Once the Court has figured out the legal question, it will, of course, have to turn to the facts. The Court may well dismiss Obama's election as irrelevant, as it occurred after Congress legislated. But even if the Court were willing to take this evidence into account, Obama's election isn't a trump card for a simple reason: Section 5 is a measure of annual rainfall. It's designed to address not just high salience national elections, but also low salience local elections (where voters have less information about candidates and may be more likely to use race as a proxy in voting). It's designed to address not just racial bloc voting, but the many ways in which local officials can administer elections in a fashion that undermines the chances of black and Latino voters to cast a meaningful ballot.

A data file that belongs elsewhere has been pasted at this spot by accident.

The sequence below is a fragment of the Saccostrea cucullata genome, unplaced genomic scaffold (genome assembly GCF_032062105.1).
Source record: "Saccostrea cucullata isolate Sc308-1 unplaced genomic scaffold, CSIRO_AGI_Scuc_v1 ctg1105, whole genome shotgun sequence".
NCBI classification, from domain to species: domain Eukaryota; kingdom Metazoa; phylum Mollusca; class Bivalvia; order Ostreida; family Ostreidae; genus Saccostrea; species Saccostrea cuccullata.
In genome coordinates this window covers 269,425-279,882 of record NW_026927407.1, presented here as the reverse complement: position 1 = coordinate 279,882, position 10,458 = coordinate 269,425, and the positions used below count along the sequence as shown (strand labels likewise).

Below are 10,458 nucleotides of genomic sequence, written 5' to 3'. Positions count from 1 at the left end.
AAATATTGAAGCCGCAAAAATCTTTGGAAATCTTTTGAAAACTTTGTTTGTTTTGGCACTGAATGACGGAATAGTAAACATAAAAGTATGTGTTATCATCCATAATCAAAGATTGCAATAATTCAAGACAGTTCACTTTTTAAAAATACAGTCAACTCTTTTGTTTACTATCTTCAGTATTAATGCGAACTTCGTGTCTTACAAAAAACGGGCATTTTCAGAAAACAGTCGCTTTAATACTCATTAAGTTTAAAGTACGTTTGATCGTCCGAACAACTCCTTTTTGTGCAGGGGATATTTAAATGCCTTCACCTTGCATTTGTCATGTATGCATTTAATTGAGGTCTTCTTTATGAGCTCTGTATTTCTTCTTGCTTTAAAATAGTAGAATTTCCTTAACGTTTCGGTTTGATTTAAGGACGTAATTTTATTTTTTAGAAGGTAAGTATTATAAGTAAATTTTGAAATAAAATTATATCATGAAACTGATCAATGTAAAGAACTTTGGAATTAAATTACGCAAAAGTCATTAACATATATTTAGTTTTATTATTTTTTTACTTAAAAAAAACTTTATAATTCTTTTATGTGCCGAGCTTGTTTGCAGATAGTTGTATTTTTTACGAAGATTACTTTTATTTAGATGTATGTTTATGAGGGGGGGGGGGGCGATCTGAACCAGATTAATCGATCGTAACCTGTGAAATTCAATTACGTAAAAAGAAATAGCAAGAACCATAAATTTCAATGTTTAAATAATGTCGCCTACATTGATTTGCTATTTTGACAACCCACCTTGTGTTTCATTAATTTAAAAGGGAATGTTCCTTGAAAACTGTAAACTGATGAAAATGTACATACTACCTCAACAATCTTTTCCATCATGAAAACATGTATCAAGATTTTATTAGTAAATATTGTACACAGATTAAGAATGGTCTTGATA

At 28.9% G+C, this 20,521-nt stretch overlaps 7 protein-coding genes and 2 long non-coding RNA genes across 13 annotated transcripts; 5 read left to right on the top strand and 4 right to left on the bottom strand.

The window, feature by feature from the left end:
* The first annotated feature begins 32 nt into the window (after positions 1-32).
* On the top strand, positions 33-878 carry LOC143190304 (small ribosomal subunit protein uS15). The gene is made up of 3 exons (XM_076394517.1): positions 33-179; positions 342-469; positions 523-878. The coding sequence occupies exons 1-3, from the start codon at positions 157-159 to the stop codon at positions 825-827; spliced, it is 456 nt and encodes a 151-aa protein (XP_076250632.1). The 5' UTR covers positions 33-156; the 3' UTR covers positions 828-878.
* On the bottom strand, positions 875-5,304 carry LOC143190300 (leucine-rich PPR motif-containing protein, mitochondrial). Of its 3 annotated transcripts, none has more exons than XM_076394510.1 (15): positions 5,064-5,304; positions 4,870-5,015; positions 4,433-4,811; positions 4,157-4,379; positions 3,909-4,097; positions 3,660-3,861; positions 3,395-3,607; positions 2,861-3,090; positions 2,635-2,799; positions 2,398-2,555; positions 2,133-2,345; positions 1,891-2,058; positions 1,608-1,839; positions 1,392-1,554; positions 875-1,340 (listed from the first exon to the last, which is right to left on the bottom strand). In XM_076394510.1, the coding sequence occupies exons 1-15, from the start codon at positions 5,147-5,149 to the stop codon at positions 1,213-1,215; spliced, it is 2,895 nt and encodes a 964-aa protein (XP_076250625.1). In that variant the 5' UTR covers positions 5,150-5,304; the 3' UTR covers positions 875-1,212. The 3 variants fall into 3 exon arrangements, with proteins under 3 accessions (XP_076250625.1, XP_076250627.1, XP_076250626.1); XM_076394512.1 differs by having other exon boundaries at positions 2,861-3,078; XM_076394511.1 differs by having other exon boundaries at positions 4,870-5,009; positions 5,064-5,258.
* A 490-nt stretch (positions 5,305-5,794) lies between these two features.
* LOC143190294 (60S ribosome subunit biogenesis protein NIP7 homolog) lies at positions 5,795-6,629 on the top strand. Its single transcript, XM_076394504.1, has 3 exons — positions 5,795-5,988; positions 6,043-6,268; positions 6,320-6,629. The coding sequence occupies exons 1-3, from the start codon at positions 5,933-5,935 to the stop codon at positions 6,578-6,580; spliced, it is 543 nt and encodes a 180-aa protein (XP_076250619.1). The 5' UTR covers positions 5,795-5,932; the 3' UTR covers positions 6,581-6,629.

If we want a measure of annual rainfall, the only way to assess the relevance of Obama's historic win is to decide whether the race signals a change in the annual rainfall rate or whether the presidential election was simply a perfect storm -- a national race in which a highly charismatic candidate with an extraordinarily well-organized staff was running in the wake of one of the most unpopular presidents in history, against a party that was falling apart, and in a year when the economy is tanking.